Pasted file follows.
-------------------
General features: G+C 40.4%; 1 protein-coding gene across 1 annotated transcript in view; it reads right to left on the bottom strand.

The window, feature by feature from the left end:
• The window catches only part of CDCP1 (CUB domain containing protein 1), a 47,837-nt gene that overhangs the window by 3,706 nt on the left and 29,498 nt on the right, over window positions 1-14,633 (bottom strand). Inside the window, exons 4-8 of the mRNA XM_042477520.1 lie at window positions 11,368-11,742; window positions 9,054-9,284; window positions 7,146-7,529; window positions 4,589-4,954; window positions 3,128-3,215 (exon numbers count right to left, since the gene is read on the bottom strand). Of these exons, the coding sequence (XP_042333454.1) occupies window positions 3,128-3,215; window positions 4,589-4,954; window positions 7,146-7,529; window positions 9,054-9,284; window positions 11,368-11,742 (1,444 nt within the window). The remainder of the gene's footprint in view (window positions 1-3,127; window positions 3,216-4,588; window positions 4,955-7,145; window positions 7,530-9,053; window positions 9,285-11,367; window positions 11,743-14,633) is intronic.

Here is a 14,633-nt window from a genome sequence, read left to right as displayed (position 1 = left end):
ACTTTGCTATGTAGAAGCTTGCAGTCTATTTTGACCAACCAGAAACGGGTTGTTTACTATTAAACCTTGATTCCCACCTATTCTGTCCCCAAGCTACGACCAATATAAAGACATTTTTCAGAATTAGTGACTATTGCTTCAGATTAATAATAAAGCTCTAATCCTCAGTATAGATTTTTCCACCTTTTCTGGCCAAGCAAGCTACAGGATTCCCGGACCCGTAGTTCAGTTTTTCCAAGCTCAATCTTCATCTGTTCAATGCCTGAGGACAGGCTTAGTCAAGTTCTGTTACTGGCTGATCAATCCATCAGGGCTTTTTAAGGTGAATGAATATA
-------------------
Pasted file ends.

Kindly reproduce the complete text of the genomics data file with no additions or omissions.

General features: G+C 40.4%; 1 protein-coding gene across 1 annotated transcript in view; it reads right to left on the bottom strand.

The window, feature by feature from the left end:
• The window catches only part of CDCP1 (CUB domain containing protein 1), a 47,837-nt gene that overhangs the window by 3,706 nt on the left and 29,498 nt on the right, over window positions 1-14,633 (bottom strand). Inside the window, exons 4-8 of the mRNA XM_042477520.1 lie at window positions 11,368-11,742; window positions 9,054-9,284; window positions 7,146-7,529; window positions 4,589-4,954; window positions 3,128-3,215 (exon numbers count right to left, since the gene is read on the bottom strand). Of these exons, the coding sequence (XP_042333454.1) occupies window positions 3,128-3,215; window positions 4,589-4,954; window positions 7,146-7,529; window positions 9,054-9,284; window positions 11,368-11,742 (1,444 nt within the window). The remainder of the gene's footprint in view (window positions 1-3,127; window positions 3,216-4,588; window positions 4,955-7,145; window positions 7,530-9,053; window positions 9,285-11,367; window positions 11,743-14,633) is intronic.

Here is a 14,633-nt window from a genome sequence, read left to right as displayed (position 1 = left end):
ACTTTGCTATGTAGAAGCTTGCAGTCTATTTTGACCAACCAGAAACGGGTTGTTTACTATTAAACCTTGATTCCCACCTATTCTGTCCCCAAGCTACGACCAATATAAAGACATTTTTCAGAATTAGTGACTATTGCTTCAGATTAATAATAAAGCTCTAATCCTCAGTATAGATTTTTCCACCTTTTCTGGCCAAGCAAGCTACAGGATTCCCGGACCCGTAGTTCAGTTTTTCCAAGCTCAATCTTCATCTGTTCAATGCCTGAGGACAGGCTTAGTCAAGTTCTGTTACTGGCTGATCAATCCATCAGGGCTTTTTAAGGTGAATGAATATA